The most important lawyer in modern North Carolina history finally has a biography.
This week, UNC Press is releasing “Julius Chambers: A Life in the Legal Struggle for Civil Rights” by Richard A. Rosen and Joseph Mosnier.
If you do not agree with my assertion about the importance of Chambers, read the book, and then we will talk.
When Chambers died in 2013, I wrote, “Simply put, Chambers’s work and the work of others he inspired are directly responsible for North Carolina casting off a culture of segregation and repression and replacing it with one of inclusion and opportunity.”
In their new book, Rosen and Mosnier show in great detail how Chambers and his colleagues did it.
Beginning in 1964 when Chambers opened his law practice in Charlotte, he initiated a whirlwind of legal actions that attacked and often overturned traditional discriminatory practices in education, employment and government.
The authors explain carefully and clearly the major legal cases and how the victories and defeats for Chambers came about.
But, as the book’s introduction explains, while his legal victories were his most notable achievements, his story “is of necessity as much about the times as about the person.”
When Chambers was born in Montgomery County in 1936, depression times were bleak, especially for rural blacks. However, during these times, his father built a successful auto repair business, which provided enough income to send Chambers’s older brother and sister to Laurinburg Institute, a nearby private high school for college preparation. Plans for Chambers to attend the school were dashed when a white customer walked away from a $2,000 bill.
His father was unable to persuade any white lawyer to represent him. Chambers lost the chance to attend Laurinburg. “Years later,” the authors write, “he would locate his choice to practice law in this moment.”
I remember the day in 1962 when I first heard the Chambers name in a radio report that a Negro law student at the University of North Carolina School of Law had been appointed editor of the Law Review and had the highest grades in his class.
Rosen and Mosnier describe how Chambers overcame an inadequate high school experience. “I didn’t know how to write an essay and could hardly spell,” Chambers said. But he succeeded at North Carolina Central and in graduate school at the University of Michigan, so much so, that he was admitted to the UNC’s law school even though his LSAT scores were rock bottom.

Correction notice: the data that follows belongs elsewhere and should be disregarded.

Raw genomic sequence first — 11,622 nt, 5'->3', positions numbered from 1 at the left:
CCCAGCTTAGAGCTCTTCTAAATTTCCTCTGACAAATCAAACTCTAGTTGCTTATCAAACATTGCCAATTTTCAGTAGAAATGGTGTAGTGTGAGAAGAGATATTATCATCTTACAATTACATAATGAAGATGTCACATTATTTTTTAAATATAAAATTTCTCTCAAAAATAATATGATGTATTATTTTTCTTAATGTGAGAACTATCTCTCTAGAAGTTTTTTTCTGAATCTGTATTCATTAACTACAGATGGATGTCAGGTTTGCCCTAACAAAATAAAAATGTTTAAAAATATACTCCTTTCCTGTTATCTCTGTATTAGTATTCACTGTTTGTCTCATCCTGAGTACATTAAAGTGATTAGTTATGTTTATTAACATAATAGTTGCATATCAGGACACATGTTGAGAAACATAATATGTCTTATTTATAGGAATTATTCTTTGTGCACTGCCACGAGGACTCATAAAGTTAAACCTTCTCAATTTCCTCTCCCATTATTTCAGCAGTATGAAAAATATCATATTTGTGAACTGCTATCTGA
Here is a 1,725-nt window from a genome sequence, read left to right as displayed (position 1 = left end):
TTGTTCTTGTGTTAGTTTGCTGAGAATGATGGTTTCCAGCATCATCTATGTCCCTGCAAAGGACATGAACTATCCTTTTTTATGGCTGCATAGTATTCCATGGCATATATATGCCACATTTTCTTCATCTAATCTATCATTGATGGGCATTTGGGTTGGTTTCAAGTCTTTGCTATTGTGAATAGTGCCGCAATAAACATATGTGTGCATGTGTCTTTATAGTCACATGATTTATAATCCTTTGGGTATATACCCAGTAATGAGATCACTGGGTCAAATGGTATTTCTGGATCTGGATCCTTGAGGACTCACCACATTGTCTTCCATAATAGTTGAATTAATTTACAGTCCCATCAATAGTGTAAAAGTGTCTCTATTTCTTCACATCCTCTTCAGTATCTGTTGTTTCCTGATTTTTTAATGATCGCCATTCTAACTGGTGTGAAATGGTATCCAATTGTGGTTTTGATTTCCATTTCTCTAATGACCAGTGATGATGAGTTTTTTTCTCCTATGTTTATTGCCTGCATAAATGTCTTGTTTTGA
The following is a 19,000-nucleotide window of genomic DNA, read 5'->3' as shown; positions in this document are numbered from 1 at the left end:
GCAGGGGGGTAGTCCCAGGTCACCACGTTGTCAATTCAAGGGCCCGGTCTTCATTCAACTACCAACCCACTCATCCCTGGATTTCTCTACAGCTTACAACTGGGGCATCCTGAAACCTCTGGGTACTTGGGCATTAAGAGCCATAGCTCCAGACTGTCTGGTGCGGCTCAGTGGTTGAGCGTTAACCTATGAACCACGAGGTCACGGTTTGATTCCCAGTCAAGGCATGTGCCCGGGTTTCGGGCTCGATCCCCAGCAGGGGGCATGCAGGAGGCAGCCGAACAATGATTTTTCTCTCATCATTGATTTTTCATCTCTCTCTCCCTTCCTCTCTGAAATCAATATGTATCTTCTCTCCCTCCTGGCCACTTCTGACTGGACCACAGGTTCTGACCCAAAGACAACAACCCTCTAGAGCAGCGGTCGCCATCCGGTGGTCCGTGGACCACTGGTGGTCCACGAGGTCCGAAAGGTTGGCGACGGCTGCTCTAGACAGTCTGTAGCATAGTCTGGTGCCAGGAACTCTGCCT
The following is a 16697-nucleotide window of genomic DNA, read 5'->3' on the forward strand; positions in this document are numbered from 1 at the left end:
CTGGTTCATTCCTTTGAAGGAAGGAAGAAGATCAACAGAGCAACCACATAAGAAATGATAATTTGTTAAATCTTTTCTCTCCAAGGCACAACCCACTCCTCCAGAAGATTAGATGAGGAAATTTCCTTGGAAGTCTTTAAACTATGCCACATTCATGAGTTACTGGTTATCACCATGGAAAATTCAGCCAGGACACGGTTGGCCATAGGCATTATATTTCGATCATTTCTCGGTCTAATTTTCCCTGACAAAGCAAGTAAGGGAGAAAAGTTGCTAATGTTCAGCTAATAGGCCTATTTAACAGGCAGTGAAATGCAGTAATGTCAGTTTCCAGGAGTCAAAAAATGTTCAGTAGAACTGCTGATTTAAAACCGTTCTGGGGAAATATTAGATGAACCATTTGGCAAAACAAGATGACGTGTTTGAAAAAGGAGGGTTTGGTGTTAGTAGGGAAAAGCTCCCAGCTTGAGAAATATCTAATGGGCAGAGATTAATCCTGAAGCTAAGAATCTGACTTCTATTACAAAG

Although he established himself near the top of his class during his first year, there was no warm welcome at the law school. Chambers’ and his wife Vivian’s “feelings of isolation were compounded by their exclusion from any place in the life of the law school, and they could not help but resent the dismissive and demeaning treatment they encountered on campus.”
The combination of great success and demeaning treatment would follow Chambers throughout his early professional career. In 1968, when Chambers began an oral argument before the state’s supreme court, Chief Justice R. Hunt Parker “stood up and left the courtroom; the chief justice returning only after Chambers concluded his presentation.”
Ironically, last month in Raleigh, the N.C. Literary and Historical Association awarded its R. Hunt Parker Award for Literary Achievement to Gerald Barrax, an African-American poet who taught writing at N.C. State University. Barrax’s powerful poetry draws on the struggles of people like Chambers and his parents.
Thanks to the changes that Chambers’s advocacy and his example forced on us and to the more welcoming attitudes that has accompanied them, I can imagine that had Chambers and Parker been alive to see Barrax receive the Parker award last month, the three of them would have happily smiled and posed for pictures together.
D.G. Martin hosts “North Carolina Bookwatch,” which airs Sundays at noon and Thursdays at 5 p.m. on UNC-TV.